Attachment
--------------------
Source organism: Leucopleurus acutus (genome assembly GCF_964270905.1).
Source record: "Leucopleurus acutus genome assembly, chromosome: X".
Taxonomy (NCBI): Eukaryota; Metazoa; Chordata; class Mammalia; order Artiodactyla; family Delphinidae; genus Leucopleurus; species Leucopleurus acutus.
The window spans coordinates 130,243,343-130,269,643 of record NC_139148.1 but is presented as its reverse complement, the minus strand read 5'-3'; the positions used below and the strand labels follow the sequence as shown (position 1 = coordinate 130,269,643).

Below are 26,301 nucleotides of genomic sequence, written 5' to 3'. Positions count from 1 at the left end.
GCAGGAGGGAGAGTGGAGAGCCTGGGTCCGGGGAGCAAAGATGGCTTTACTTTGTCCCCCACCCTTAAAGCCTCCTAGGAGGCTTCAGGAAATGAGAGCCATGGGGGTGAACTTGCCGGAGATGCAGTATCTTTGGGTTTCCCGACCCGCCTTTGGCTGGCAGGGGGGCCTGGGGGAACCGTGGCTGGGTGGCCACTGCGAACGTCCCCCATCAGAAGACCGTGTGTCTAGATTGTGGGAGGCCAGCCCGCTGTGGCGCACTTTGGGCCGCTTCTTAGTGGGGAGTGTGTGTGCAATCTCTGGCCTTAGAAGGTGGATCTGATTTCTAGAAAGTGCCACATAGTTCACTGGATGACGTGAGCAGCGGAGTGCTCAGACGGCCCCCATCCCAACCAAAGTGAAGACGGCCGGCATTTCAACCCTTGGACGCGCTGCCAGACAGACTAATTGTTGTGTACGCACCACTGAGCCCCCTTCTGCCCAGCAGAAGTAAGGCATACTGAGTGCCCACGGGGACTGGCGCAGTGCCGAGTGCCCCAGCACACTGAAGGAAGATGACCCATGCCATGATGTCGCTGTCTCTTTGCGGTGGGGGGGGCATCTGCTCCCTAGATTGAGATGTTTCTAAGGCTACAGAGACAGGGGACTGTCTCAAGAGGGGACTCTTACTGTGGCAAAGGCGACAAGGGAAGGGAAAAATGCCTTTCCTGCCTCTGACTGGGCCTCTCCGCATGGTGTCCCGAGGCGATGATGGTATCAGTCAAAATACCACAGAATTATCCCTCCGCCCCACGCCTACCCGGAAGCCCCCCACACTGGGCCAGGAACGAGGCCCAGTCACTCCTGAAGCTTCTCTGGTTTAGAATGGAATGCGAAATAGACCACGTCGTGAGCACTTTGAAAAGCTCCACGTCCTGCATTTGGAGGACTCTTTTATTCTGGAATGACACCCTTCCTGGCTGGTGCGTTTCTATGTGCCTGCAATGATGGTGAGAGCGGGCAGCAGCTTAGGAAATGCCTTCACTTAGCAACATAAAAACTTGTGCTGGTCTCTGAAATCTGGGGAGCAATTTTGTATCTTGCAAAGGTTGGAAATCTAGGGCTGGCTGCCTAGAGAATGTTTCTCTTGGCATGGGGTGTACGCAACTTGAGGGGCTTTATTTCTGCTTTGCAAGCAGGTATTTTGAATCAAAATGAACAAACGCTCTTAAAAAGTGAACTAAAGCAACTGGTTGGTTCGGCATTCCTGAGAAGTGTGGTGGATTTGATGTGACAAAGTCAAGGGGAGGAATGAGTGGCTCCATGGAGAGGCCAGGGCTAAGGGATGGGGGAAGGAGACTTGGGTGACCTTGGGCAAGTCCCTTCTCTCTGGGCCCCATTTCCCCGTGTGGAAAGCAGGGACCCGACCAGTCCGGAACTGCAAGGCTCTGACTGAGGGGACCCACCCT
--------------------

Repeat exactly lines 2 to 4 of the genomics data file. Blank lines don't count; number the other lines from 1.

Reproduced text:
Source record: "Leucopleurus acutus genome assembly, chromosome: X".
Taxonomy (NCBI): Eukaryota; Metazoa; Chordata; class Mammalia; order Artiodactyla; family Delphinidae; genus Leucopleurus; species Leucopleurus acutus.
The window spans coordinates 130,243,343-130,269,643 of record NC_139148.1 but is presented as its reverse complement, the minus strand read 5'-3'; the positions used below and the strand labels follow the sequence as shown (position 1 = coordinate 130,269,643).